10 Things to do with Autumn Leaves

10/30/2014 | Ken Lain, mountain gardener Fall, Pests, Trees, Uncategorized

maple autumn blazeAutumn Blaze Maple is the larger of the two red-leafed trees showing off right now, trees that are the pets of local gardeners. This is the hardiest of the shade-sized maple trees that also turn red in autumn. Think Canadian maple leaf or traditional red maple found in the Midwest, only this tree takes arid wind, blistering hot sun, and bad soils. Every yard should have at least one of these show stoppers. Because of its size this maple protects itself and the surrounding landscape with shade from summer’s heat. “Noticeably cooler” is the best description of the shade it creates. Long-lived, it prefers the dry side of thirsty when programmed into an irrigation system.

Flame Maple, the shorter of the two trees, will grow to 12 feet in height. All maples hang tough in the landscape, but Flame Maple is the toughest of the tough. It is so sturdy that it stands out even on the ridgeline landscapes exposed to full wind and sun. Like a sturdy Japanese maple each small leaf glows in shades of fire red, thus its name.

Gardening Secret – The optimal time to plant a new tree is as the weather cools to below 60 degrees, when leaves drop, and dormancy is reached. Gardening books describe an exceptional success rate with fall planting of trees, but there is a secret to planting locally. With our dry winters each new planting will need a deep soak twice per month during the winter season. During bitter cold weather spells, make sure to water deeply just before a frigid system hits. A moist tree goes through winter like a champ, with a strong flush of new growth in spring. This simple insiders’ tip makes a huge difference in next spring’s growth.

Top 10 Things to do with Autumn Leaves

1. Make a big pile of leaves in your front yard — a BIG pile — and jump in it; even my dogs enjoy the action. When your neighbors stop and stare, invite them to join in the jumping. Include the grandchildren for lifelong memories for them and for you.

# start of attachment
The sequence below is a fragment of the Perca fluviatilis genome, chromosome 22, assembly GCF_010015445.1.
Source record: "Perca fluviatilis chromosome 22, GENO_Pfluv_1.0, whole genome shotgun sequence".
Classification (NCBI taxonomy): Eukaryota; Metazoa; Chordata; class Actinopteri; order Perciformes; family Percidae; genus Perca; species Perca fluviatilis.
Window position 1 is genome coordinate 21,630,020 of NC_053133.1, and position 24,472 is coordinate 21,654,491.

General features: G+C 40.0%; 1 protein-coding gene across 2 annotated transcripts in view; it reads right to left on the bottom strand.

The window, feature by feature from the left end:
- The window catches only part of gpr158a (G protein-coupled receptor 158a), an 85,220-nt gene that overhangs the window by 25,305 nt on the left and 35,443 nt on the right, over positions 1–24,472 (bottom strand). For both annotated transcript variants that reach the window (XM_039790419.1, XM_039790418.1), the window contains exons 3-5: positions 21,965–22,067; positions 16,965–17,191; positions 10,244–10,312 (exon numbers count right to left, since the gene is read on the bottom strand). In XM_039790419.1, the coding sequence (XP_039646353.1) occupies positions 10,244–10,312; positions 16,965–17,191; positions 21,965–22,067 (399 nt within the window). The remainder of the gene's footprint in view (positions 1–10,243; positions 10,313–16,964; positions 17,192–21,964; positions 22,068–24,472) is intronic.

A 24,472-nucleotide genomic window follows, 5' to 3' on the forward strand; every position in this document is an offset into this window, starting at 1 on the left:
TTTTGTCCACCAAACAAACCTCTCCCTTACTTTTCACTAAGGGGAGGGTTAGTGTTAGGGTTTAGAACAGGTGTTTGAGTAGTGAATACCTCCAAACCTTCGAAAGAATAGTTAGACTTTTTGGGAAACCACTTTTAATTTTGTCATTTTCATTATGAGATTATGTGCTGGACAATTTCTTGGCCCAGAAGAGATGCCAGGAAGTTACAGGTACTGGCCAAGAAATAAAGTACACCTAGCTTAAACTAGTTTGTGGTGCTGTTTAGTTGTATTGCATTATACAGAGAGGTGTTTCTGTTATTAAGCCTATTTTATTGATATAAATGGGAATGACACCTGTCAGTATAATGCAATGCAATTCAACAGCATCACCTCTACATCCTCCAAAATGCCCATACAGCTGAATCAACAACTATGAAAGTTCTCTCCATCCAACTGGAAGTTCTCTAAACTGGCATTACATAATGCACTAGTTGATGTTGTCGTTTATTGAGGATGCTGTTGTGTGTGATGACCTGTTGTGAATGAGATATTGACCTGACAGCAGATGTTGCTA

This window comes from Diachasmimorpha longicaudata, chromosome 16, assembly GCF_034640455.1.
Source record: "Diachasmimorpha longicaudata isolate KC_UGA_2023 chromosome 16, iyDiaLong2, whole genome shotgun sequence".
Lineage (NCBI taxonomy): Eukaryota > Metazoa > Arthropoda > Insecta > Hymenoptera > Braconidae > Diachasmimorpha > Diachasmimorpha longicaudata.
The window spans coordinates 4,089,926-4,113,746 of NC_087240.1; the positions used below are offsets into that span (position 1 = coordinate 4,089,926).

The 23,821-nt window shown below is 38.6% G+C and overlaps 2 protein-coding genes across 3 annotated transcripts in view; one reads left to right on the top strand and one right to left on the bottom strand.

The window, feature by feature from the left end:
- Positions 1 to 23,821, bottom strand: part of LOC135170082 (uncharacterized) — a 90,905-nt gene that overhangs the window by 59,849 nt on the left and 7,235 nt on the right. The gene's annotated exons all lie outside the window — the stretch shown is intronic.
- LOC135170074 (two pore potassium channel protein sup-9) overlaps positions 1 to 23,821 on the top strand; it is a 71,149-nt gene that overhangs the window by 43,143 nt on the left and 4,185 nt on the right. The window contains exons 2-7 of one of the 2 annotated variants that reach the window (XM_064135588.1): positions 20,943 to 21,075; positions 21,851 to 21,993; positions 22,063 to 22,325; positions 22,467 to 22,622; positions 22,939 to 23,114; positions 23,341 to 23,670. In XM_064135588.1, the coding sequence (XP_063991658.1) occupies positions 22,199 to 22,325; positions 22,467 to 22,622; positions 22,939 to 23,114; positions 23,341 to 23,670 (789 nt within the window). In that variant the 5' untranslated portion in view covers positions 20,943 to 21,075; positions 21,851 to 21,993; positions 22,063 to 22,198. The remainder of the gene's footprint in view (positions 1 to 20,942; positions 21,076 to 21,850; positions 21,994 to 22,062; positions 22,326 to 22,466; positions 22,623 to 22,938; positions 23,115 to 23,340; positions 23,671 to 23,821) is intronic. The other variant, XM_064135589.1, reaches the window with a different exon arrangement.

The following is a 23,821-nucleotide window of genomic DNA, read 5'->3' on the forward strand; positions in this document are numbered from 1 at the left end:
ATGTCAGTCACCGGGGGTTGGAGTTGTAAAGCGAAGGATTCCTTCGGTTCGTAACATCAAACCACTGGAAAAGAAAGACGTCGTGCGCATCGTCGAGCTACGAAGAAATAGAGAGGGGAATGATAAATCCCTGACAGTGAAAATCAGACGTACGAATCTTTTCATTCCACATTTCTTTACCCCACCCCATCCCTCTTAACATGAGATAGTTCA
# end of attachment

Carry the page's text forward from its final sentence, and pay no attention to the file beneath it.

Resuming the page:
2. Run your mower back and forth through a layer of leaves then use the broken up leaves as mulch over your perennial garden.

Maple Armstrong in Autumn red3. If you don’t have trees to drop leaves, contact your city or county to find out if there is a leaf composting project in your area. Find out when you can start picking up compost.

4. Take long walks around the neighborhood and make a mental note of very tidy yards with big trees. These people probably rake and bag their leaves. Plan to contact them and ask if you can have their leaves for your compost pile. The answer is almost always yes.

5. Make a scarecrow by stuffing leaves into old clothes — or even burlap bags, often available from a local coffee shop. Set the scarecrow in a lawn chair by your front door to amuse the mailman.

6. Fallen leaves provide winter cover for beneficial insects like lacewings and ground beetles. You can serve both your need for a neat garden and the insects’ need for winter homes by creating Refugio: make envelopes of chicken wire, fill them with fallen leaves and sticks, and place them in a sheltered location. Make your Refugio into creative shapes, and you have garden art, as well!

7. Collect the prettiest leaves and iron them between sheets of waxed paper. Mount on mat-board and frame them to enjoy year-round.

8. Pile leaves in the paths between your vegetable garden beds. They will provide a dry walking surface during snowy wet weather, and next spring you can rake the decomposed leaves into your planting areas.

9. Add fallen leaves to worm composting bins. They introduce key decomposers, such as springtails and microbes, to the worm bin ecosystem to help the worms do their jobs more effectively.

Jumping in Pile of leaves10. Use attractive fall leaves, nuts, acorns, branches with berries, and other fall garden treasures to make creative dining table centerpieces. Make place cards by writing dinner guests’ names on sturdy leaves using a gold or glitter pen. Now aren’t you excited to get out and face those wonderfully versatile autumn leaves? It’s an opportunity to enjoy perfect autumn weather the high country is famous for while you take care of a simple autumn chore.

Gophers have reemerged. Mama gopher has kicked the kids out of the nest and tiny pocket gophers are finding new places to dig in local gardens. Best control comes from using a zinc-based bait on this underground rat. After years of gopher killing, I’ve learned that the right tool to administer bait is really important. My tool of choice is a tee-handled ‘Gopher Applicator” designed by Lewis tools. The tool is beefy, a bit expensive, but really makes ridding the garden of pests a breeze. The newest inventor of gopher-killing tools is called the ‘Gopher Snake’. This easy to use tool allows the gardener to place bait deep into the rodents’ tunnels. It also is the tool of choice for combating ground squirrels, prairie dogs, pack rats, or any burrowing animals. It enables you to place zinc-based baits deep under patios, foundations, rock outcrops, and other hard-to-reach places where animals hide.

For a column dedicated to pest free gardening, refer to my February 22 article entitled, “Keep gophers from devastating the landscape”.

Ken Lain can be found throughout the week at Watters Garden Center, 1815 W. Iron Springs Rd in Prescott, or contacted through his web site at www.wattersgardencenter.com or Facebook page www.facebook.com/WattersGardenCenter.

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